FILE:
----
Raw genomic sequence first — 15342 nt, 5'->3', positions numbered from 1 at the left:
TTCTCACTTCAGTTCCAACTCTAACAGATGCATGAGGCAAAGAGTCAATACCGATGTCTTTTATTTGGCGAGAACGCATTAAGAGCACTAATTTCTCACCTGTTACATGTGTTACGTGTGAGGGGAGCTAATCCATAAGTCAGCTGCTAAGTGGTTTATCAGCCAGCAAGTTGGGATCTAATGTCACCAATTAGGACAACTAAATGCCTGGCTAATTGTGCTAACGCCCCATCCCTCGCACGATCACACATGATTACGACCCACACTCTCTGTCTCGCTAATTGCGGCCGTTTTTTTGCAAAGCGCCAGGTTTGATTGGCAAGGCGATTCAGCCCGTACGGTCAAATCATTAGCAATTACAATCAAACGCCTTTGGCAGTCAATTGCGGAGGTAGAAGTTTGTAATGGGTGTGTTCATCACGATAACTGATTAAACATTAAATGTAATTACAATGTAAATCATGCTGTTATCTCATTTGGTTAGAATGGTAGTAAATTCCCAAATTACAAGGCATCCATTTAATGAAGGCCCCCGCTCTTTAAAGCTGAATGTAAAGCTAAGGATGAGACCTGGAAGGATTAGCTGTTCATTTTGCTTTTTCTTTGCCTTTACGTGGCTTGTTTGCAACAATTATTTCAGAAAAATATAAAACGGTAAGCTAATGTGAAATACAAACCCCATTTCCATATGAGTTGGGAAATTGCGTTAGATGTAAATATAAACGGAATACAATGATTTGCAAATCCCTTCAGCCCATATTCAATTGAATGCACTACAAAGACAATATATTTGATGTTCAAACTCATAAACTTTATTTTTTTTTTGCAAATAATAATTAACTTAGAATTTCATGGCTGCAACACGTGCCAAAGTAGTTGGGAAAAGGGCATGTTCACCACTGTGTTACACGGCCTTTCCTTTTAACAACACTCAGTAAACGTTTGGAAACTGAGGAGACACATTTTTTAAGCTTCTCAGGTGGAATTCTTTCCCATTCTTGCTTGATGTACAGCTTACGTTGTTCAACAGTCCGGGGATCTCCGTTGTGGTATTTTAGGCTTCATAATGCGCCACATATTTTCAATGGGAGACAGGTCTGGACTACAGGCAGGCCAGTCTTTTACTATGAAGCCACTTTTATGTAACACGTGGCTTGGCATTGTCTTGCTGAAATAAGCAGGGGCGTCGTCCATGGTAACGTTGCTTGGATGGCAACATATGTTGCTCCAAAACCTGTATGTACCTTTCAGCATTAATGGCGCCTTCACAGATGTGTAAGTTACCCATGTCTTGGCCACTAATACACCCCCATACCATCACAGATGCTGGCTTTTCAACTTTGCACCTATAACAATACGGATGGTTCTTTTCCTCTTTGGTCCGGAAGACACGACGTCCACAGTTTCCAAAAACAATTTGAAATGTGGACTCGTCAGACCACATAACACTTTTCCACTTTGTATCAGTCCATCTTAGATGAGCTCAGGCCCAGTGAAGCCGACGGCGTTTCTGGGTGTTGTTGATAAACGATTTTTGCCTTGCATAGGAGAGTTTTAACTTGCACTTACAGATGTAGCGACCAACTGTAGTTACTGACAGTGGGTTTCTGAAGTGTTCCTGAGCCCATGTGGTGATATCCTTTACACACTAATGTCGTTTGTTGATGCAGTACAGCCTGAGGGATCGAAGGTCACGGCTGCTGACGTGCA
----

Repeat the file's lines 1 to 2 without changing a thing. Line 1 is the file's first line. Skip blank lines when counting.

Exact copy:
Raw genomic sequence first — 15342 nt, 5'->3', positions numbered from 1 at the left:
TTCTCACTTCAGTTCCAACTCTAACAGATGCATGAGGCAAAGAGTCAATACCGATGTCTTTTATTTGGCGAGAACGCATTAAGAGCACTAATTTCTCACCTGTTACATGTGTTACGTGTGAGGGGAGCTAATCCATAAGTCAGCTGCTAAGTGGTTTATCAGCCAGCAAGTTGGGATCTAATGTCACCAATTAGGACAACTAAATGCCTGGCTAATTGTGCTAACGCCCCATCCCTCGCACGATCACACATGATTACGACCCACACTCTCTGTCTCGCTAATTGCGGCCGTTTTTTTGCAAAGCGCCAGGTTTGATTGGCAAGGCGATTCAGCCCGTACGGTCAAATCATTAGCAATTACAATCAAACGCCTTTGGCAGTCAATTGCGGAGGTAGAAGTTTGTAATGGGTGTGTTCATCACGATAACTGATTAAACATTAAATGTAATTACAATGTAAATCATGCTGTTATCTCATTTGGTTAGAATGGTAGTAAATTCCCAAATTACAAGGCATCCATTTAATGAAGGCCCCCGCTCTTTAAAGCTGAATGTAAAGCTAAGGATGAGACCTGGAAGGATTAGCTGTTCATTTTGCTTTTTCTTTGCCTTTACGTGGCTTGTTTGCAACAATTATTTCAGAAAAATATAAAACGGTAAGCTAATGTGAAATACAAACCCCATTTCCATATGAGTTGGGAAATTGCGTTAGATGTAAATATAAACGGAATACAATGATTTGCAAATCCCTTCAGCCCATATTCAATTGAATGCACTACAAAGACAATATATTTGATGTTCAAACTCATAAACTTTATTTTTTTTTTGCAAATAATAATTAACTTAGAATTTCATGGCTGCAACACGTGCCAAAGTAGTTGGGAAAAGGGCATGTTCACCACTGTGTTACACGGCCTTTCCTTTTAACAACACTCAGTAAACGTTTGGAAACTGAGGAGACACATTTTTTAAGCTTCTCAGGTGGAATTCTTTCCCATTCTTGCTTGATGTACAGCTTACGTTGTTCAACAGTCCGGGGATCTCCGTTGTGGTATTTTAGGCTTCATAATGCGCCACATATTTTCAATGGGAGACAGGTCTGGACTACAGGCAGGCCAGTCTTTTACTATGAAGCCACTTTTATGTAACACGTGGCTTGGCATTGTCTTGCTGAAATAAGCAGGGGCGTCGTCCATGGTAACGTTGCTTGGATGGCAACATATGTTGCTCCAAAACCTGTATGTACCTTTCAGCATTAATGGCGCCTTCACAGATGTGTAAGTTACCCATGTCTTGGCCACTAATACACCCCCATACCATCACAGATGCTGGCTTTTCAACTTTGCACCTATAACAATACGGATGGTTCTTTTCCTCTTTGGTCCGGAAGACACGACGTCCACAGTTTCCAAAAACAATTTGAAATGTGGACTCGTCAGACCACATAACACTTTTCCACTTTGTATCAGTCCATCTTAGATGAGCTCAGGCCCAGTGAAGCCGACGGCGTTTCTGGGTGTTGTTGATAAACGATTTTTGCCTTGCATAGGAGAGTTTTAACTTGCACTTACAGATGTAGCGACCAACTGTAGTTACTGACAGTGGGTTTCTGAAGTGTTCCTGAGCCCATGTGGTGATATCCTTTACACACTAATGTCGTTTGTTGATGCAGTACAGCCTGAGGGATCGAAGGTCACGGCTGCTGACGTGCA